The previews for Lifetime’s late summer Project Runway spinoff, On the Road with Austin and Santino, did not fill me with glee. The popular reality alums were shown taking a road trip "To bring deserving women across America a one-of-a-kind look." Oh dear. At first blush, the premise seems to mix the class voyeurism of The Simple Life with the lifestyle-guru gay stereotypes of Queer Eye for the Straight Guy. The odd-couple structure of competing out-groups troubled me as well: hicks, meet queers. Which would be reinforced at the expense of the other, heteronormative privilege or class privilege?
However, the actual show has surprised and frankly delighted me, navigating clumsily but endearingly around these traps. This road trip interests me as a reversal of the decades-long national migration of gay young men from rural locations to the nation’s cities. The frisson of exploitation in On the Road is the expectation that Austin will shock the rubes with his dandyish appearance, but in practice that element simply falls flat. The occasional peripheral character stares at Austin, but for the most part, people know how to behave on TV. Instead, the show foregrounds the banter of Austin and Santino, who are sweetly funny and seem genuinely, unironically delighted with these small towns and small town folk. Their clients are treated with respect, and never invited to perform "deservingness" or make tearful confessions about their body images. Best of all, Austin and Santino are not always banished to the ghetto of the sewing room or make-up studio, but have identities outside of their dressmaking services.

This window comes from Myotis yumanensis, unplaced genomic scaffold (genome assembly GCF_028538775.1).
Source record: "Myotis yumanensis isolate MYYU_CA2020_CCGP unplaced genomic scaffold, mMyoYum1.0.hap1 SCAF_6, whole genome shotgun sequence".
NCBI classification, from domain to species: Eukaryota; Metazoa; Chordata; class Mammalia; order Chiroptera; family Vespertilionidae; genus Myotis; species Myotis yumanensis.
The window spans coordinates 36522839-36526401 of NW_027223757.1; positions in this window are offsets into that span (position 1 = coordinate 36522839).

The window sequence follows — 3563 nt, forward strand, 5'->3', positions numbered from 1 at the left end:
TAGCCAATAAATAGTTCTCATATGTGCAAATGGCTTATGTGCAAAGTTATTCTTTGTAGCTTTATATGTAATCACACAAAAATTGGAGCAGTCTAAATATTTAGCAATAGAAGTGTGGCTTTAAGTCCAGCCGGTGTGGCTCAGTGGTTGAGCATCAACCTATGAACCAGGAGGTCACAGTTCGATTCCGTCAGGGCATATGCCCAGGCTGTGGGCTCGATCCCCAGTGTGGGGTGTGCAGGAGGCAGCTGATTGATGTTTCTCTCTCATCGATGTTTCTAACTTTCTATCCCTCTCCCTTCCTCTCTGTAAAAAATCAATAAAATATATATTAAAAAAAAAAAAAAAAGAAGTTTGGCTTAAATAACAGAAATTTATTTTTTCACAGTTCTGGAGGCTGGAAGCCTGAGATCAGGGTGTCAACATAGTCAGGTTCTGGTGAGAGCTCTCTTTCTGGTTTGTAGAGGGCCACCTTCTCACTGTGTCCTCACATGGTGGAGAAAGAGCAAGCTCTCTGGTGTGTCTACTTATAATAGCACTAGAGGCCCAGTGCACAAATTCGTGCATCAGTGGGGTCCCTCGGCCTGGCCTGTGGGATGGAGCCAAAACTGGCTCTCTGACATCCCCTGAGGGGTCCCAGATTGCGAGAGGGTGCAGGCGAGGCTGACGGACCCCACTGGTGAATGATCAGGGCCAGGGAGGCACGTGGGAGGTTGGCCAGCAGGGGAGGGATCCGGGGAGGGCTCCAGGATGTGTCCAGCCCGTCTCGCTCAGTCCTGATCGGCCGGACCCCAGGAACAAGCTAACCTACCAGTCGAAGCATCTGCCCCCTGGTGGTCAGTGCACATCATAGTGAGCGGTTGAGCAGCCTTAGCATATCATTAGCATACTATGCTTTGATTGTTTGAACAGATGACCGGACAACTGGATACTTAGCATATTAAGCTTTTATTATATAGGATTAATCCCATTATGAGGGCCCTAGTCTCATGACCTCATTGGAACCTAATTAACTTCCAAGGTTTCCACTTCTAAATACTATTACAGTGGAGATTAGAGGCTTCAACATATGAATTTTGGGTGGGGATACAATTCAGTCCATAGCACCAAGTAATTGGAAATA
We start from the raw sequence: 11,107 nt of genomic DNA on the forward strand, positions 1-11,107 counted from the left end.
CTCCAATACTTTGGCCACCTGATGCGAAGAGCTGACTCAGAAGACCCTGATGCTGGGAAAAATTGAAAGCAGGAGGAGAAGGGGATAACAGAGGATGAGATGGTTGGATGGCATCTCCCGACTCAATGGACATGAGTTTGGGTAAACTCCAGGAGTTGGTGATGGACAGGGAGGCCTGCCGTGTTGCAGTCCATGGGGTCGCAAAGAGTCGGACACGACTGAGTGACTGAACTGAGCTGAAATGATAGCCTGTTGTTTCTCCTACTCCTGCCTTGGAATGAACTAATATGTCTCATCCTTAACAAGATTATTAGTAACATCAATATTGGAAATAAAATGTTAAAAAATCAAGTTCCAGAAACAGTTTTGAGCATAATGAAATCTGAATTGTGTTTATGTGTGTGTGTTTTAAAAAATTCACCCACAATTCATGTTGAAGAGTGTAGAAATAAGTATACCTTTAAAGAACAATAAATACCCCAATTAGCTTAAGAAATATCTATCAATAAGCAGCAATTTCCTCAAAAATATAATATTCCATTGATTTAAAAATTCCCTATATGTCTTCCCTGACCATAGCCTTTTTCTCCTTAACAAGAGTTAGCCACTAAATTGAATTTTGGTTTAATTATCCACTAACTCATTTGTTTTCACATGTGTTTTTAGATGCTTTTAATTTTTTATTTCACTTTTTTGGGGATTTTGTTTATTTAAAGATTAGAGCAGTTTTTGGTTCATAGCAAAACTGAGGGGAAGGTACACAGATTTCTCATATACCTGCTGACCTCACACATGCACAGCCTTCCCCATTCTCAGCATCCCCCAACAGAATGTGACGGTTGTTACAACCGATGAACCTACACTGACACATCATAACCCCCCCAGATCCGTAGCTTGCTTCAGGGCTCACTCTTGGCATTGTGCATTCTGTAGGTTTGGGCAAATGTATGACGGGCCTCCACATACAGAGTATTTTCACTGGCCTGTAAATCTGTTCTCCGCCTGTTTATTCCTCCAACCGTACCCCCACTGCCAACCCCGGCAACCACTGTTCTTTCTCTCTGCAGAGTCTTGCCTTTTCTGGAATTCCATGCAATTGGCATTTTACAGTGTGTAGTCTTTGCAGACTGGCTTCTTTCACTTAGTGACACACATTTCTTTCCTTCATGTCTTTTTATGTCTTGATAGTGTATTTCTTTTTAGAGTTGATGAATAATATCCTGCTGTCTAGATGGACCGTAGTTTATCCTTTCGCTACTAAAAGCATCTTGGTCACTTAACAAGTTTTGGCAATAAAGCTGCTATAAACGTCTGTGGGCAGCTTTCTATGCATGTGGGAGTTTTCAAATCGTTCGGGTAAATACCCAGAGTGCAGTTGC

Throughout the series, Austin also deflects the discomfort of people he meets by actively teaching others how to interact with him, from training fabric store proprietors in the art of air-kissing to his references to himself and his military client as "two gentleman," evoking an identity that means something different to each of them, but that they can share an investment in. His boater hats, parsols, and gentility evoke an aestheticized Neverland American past—he looks quite at home in ye olde towne centers and historic inns the two pass through on their travels. It strikes me as politically rich for Austin to insert himself this way into a pastoral fantasy of American history, because that very fantasy is so often used to exclude gay people from full rights in institutions such as marriage and the military. As I watch it, I find myself hoping, with a naivete that surprises me, that this charm offensive makes a difference in the larger culture war it references.